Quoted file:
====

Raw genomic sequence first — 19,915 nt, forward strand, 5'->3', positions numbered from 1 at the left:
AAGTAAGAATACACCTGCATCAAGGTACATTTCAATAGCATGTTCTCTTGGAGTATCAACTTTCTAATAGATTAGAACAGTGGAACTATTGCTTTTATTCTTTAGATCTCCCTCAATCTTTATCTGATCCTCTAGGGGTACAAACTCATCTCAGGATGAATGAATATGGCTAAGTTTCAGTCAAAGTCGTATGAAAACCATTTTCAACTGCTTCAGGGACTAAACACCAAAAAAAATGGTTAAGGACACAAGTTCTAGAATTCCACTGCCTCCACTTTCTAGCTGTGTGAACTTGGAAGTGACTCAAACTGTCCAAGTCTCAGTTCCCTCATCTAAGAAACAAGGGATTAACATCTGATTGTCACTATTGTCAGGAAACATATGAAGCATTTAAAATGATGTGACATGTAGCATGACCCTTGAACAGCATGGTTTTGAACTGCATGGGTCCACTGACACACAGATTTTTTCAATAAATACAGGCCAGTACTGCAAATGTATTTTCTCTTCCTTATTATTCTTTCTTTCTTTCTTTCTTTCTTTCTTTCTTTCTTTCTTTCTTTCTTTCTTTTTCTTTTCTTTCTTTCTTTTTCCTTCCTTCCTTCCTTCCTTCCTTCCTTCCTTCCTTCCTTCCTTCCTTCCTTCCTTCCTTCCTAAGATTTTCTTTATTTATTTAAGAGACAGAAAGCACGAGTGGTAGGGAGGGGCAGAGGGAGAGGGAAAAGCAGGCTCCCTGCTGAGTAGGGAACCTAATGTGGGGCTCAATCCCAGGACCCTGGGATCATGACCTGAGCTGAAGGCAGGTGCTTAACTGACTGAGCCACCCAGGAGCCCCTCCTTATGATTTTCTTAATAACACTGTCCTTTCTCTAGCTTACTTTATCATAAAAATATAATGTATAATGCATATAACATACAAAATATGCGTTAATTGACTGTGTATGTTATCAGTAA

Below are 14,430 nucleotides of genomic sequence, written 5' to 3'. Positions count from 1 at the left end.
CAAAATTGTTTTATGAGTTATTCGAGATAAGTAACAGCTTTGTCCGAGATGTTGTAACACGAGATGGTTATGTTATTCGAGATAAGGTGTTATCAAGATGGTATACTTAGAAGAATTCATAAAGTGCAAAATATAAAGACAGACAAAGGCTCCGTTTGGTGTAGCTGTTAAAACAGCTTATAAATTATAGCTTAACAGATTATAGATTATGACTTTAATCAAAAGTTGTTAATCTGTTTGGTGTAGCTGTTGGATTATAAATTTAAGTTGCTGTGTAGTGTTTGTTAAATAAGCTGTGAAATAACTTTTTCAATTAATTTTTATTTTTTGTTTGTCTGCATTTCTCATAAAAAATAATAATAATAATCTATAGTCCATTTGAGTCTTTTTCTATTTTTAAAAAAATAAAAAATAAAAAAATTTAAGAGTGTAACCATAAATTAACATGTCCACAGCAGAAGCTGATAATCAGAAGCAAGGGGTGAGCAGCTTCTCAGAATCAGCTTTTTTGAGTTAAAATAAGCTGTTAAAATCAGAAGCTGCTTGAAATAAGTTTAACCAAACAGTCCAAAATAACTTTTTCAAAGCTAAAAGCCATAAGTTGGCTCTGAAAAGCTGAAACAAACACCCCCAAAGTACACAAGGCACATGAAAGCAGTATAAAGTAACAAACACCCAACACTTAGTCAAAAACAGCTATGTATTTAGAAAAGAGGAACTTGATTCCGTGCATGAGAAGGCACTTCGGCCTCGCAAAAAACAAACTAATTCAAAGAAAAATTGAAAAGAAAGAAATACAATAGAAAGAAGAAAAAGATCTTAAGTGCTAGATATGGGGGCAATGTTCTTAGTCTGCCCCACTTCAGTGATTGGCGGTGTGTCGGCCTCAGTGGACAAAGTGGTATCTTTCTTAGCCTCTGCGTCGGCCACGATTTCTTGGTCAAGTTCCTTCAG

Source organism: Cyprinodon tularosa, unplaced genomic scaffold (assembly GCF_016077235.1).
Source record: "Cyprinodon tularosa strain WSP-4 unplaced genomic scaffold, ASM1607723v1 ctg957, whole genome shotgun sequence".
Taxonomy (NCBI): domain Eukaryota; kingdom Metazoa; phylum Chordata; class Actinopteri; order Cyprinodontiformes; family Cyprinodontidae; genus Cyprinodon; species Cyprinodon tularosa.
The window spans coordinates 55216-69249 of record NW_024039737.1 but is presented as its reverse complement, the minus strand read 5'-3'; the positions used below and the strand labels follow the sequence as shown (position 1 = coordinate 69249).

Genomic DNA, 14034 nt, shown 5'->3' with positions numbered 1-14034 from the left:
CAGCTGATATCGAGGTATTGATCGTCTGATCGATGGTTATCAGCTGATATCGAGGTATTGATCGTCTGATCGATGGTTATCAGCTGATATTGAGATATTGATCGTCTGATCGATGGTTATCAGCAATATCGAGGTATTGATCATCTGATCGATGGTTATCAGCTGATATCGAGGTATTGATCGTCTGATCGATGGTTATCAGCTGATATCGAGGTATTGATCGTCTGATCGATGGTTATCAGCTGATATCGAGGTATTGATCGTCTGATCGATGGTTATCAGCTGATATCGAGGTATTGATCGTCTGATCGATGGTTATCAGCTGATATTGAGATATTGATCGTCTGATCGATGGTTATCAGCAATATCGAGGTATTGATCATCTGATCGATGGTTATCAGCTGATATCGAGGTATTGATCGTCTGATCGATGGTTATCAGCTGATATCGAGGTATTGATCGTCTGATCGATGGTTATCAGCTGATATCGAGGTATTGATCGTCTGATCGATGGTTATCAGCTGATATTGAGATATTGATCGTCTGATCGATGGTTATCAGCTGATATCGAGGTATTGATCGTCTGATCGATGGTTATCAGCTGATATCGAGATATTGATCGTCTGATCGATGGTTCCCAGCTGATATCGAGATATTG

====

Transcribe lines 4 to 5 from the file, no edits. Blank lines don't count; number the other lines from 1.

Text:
CAAAATTGTTTTATGAGTTATTCGAGATAAGTAACAGCTTTGTCCGAGATGTTGTAACACGAGATGGTTATGTTATTCGAGATAAGGTGTTATCAAGATGGTATACTTAGAAGAATTCATAAAGTGCAAAATATAAAGACAGACAAAGGCTCCGTTTGGTGTAGCTGTTAAAACAGCTTATAAATTATAGCTTAACAGATTATAGATTATGACTTTAATCAAAAGTTGTTAATCTGTTTGGTGTAGCTGTTGGATTATAAATTTAAGTTGCTGTGTAGTGTTTGTTAAATAAGCTGTGAAATAACTTTTTCAATTAATTTTTATTTTTTGTTTGTCTGCATTTCTCATAAAAAATAATAATAATAATCTATAGTCCATTTGAGTCTTTTTCTATTTTTAAAAAAATAAAAAATAAAAAAATTTAAGAGTGTAACCATAAATTAACATGTCCACAGCAGAAGCTGATAATCAGAAGCAAGGGGTGAGCAGCTTCTCAGAATCAGCTTTTTTGAGTTAAAATAAGCTGTTAAAATCAGAAGCTGCTTGAAATAAGTTTAACCAAACAGTCCAAAATAACTTTTTCAAAGCTAAAAGCCATAAGTTGGCTCTGAAAAGCTGAAACAAACACCCCCAAAGTACACAAGGCACATGAAAGCAGTATAAAGTAACAAACACCCAACACTTAGTCAAAAACAGCTATGTATTTAGAAAAGAGGAACTTGATTCCGTGCATGAGAAGGCACTTCGGCCTCGCAAAAAACAAACTAATTCAAAGAAAAATTGAAAAGAAAGAAATACAATAGAAAGAAGAAAAAGATCTTAAGTGCTAGATATGGGGGCAATGTTCTTAGTCTGCCCCACTTCAGTGATTGGCGGTGTGTCGGCCTCAGTGGACAAAGTGGTATCTTTCTTAGCCTCTGCGTCGGCCACGATTTCTTGGTCAAGTTCCTTCAG

Source organism: Cyprinodon tularosa, unplaced genomic scaffold (assembly GCF_016077235.1).